Buckingham Village's origins lie in the United States' greatest national crisis, the Great Depression. Its purpose and the ideals behind it embodied the vision of Depression-era liberal political leaders to restore the economic space of ordinary people in America.
In about 1936, Paramount Communities, Inc. purchased much of the land surrounding between
Buckingham was then one of the largest garden apartment complexes in the nation. NCP 26. The complex proved a faithful fulfillment of New Deal principles, and the idea that a quality living environment could be in reach of all families. As Eleanor Roosevelt said after her visit to
Of course, a socialist utopia did not immediately ensue. Buckingham’s charms were sufficient to draw relatively many wealthy tenants, rather than lower income families. The families who moved in quickly found certain shortcomings of conditions and value. For example, in 1938, the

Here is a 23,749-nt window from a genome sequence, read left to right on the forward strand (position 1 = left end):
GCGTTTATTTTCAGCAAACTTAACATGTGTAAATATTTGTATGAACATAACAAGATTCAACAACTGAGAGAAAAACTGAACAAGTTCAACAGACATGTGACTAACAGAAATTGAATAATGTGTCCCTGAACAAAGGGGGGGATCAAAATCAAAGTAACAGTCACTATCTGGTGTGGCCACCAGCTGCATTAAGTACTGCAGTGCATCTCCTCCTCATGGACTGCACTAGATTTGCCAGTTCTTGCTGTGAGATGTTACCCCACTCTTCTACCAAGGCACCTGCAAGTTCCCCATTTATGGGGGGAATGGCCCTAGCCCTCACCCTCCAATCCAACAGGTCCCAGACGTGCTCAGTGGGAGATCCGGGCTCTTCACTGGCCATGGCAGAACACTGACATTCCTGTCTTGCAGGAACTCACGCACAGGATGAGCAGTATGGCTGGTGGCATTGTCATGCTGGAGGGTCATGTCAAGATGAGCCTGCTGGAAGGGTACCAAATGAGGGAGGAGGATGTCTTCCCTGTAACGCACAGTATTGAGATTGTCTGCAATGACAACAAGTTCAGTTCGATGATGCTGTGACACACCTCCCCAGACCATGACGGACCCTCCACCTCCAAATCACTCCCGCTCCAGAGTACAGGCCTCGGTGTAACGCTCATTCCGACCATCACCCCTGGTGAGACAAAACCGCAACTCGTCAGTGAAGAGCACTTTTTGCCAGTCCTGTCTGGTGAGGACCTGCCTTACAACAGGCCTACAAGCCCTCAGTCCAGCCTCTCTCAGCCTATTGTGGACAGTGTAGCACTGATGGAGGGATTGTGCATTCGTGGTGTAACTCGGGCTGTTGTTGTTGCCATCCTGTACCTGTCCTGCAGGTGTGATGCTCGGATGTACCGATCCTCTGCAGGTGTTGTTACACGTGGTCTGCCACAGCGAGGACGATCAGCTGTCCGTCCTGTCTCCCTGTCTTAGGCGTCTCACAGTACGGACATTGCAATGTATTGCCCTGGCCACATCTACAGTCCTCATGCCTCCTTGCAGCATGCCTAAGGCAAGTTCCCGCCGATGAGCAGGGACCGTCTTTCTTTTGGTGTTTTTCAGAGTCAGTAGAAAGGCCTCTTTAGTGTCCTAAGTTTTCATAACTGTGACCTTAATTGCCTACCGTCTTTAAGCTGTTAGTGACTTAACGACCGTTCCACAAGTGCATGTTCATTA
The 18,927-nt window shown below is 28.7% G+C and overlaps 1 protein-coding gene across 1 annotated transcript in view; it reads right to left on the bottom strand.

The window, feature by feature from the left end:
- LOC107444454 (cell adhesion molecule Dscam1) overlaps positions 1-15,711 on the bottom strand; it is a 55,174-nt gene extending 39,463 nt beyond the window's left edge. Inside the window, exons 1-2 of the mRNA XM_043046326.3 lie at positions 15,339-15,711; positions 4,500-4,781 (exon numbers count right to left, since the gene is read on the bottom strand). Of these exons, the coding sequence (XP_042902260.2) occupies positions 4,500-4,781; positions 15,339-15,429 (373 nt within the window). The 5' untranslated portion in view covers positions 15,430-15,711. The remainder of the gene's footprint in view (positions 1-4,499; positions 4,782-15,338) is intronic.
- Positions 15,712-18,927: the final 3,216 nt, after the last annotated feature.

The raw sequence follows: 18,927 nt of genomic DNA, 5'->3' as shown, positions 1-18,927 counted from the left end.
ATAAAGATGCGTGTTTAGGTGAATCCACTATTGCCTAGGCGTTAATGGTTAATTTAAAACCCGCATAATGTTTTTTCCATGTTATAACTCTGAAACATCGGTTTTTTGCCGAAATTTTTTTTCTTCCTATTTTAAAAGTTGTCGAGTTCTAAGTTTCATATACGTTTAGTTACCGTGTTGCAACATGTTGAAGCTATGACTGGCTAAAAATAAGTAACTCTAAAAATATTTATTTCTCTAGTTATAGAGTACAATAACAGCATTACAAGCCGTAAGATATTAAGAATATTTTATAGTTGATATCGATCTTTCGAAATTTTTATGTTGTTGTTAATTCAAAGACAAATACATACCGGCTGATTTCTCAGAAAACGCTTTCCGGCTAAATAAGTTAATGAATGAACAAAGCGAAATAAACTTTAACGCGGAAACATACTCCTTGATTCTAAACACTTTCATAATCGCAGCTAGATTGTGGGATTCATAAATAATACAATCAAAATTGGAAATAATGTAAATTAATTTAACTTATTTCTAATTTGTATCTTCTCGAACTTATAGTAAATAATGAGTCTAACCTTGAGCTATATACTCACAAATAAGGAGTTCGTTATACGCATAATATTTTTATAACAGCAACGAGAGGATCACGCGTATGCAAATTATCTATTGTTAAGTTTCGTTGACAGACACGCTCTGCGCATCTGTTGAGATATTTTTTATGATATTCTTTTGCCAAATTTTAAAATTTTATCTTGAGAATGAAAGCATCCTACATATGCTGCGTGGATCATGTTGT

By 1942, with the Buckingham Community having been largely completed, North George
Through the 50s and 60s, Buckingham continued to develop as a vital community for young families and working people in the DC area. From this time until the present, its fortunes rose and fell with those of the nation's economic and social changes. Buckingham's development through this period will be discussed in this history's next entry.